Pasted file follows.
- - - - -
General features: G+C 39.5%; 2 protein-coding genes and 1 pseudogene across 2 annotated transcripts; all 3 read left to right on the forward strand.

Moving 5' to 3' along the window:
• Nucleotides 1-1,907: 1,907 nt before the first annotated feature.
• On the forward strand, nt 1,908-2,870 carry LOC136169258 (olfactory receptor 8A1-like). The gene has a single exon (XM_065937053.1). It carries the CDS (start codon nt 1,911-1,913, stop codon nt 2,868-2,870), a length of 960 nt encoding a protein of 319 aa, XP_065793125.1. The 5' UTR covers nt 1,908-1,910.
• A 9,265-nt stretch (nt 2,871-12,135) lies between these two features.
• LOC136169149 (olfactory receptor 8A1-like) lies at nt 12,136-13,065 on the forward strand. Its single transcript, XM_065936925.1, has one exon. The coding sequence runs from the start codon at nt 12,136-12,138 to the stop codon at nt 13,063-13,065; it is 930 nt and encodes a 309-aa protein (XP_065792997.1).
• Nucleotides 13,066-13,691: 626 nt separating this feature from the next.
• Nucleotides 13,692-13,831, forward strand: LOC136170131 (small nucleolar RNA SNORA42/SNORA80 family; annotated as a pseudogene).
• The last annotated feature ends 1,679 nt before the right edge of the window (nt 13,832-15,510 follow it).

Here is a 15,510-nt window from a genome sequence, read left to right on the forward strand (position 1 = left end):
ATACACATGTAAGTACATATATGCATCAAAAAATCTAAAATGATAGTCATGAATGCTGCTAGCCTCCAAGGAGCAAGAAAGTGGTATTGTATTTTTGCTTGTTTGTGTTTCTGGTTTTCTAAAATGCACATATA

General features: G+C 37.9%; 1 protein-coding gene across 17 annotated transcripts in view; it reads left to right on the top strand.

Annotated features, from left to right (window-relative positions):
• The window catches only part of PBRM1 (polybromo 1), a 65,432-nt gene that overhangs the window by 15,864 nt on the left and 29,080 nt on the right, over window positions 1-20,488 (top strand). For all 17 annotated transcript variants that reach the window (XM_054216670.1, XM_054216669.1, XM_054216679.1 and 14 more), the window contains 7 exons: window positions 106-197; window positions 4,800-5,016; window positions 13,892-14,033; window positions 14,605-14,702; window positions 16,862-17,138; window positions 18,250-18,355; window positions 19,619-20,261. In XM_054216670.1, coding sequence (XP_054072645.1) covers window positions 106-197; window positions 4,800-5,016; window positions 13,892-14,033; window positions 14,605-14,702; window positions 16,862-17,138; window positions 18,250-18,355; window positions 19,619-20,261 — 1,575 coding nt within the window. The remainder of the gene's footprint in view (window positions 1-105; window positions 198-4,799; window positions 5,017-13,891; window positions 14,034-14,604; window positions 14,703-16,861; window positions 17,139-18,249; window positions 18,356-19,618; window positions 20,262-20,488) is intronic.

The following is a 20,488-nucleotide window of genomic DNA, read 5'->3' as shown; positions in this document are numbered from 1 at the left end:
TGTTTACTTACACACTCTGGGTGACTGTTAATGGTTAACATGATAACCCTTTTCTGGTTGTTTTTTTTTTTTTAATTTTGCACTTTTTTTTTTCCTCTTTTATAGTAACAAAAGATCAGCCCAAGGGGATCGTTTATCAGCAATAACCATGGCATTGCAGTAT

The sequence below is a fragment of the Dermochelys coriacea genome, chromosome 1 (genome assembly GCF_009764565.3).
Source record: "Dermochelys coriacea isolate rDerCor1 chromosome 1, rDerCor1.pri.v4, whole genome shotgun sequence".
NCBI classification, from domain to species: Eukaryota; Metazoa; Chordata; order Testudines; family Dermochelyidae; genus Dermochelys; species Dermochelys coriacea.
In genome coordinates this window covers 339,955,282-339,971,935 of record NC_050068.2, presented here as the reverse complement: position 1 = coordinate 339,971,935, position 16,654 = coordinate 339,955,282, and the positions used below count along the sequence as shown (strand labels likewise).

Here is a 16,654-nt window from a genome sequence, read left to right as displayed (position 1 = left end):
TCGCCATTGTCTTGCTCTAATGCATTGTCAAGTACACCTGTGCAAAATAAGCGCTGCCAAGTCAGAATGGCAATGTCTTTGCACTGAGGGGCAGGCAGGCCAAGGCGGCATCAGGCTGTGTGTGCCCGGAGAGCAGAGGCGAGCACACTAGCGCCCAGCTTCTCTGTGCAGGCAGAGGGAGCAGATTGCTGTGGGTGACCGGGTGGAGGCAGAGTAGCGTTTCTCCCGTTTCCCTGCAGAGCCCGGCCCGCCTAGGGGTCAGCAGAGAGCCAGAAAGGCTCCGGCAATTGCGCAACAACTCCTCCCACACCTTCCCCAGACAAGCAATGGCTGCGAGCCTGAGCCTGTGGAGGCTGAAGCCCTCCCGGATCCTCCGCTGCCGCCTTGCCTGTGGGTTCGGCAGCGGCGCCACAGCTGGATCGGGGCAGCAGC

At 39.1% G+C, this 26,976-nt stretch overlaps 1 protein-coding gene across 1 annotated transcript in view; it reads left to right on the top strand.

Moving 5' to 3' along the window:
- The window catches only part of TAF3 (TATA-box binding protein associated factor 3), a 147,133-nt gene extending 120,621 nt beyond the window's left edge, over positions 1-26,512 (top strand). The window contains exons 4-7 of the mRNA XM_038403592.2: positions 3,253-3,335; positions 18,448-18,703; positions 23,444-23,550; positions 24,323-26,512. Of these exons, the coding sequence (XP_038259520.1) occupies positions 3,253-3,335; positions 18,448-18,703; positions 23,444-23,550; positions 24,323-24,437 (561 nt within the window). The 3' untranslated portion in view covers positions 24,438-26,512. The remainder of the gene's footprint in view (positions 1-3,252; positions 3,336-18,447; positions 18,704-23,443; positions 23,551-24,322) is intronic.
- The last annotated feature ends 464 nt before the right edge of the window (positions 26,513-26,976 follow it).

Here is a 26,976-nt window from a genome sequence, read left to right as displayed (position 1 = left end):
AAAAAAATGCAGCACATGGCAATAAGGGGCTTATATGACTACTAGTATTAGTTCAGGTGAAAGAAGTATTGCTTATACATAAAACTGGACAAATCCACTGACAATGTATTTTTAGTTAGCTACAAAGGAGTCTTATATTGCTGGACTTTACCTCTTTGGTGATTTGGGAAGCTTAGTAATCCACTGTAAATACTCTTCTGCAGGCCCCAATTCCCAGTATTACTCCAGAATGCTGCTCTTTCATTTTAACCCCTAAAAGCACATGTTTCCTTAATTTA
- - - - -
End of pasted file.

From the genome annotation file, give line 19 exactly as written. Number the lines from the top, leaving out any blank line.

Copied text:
NCBI classification, from domain to species: Eukaryota; Metazoa; Chordata; order Testudines; family Dermochelyidae; genus Dermochelys; species Dermochelys coriacea.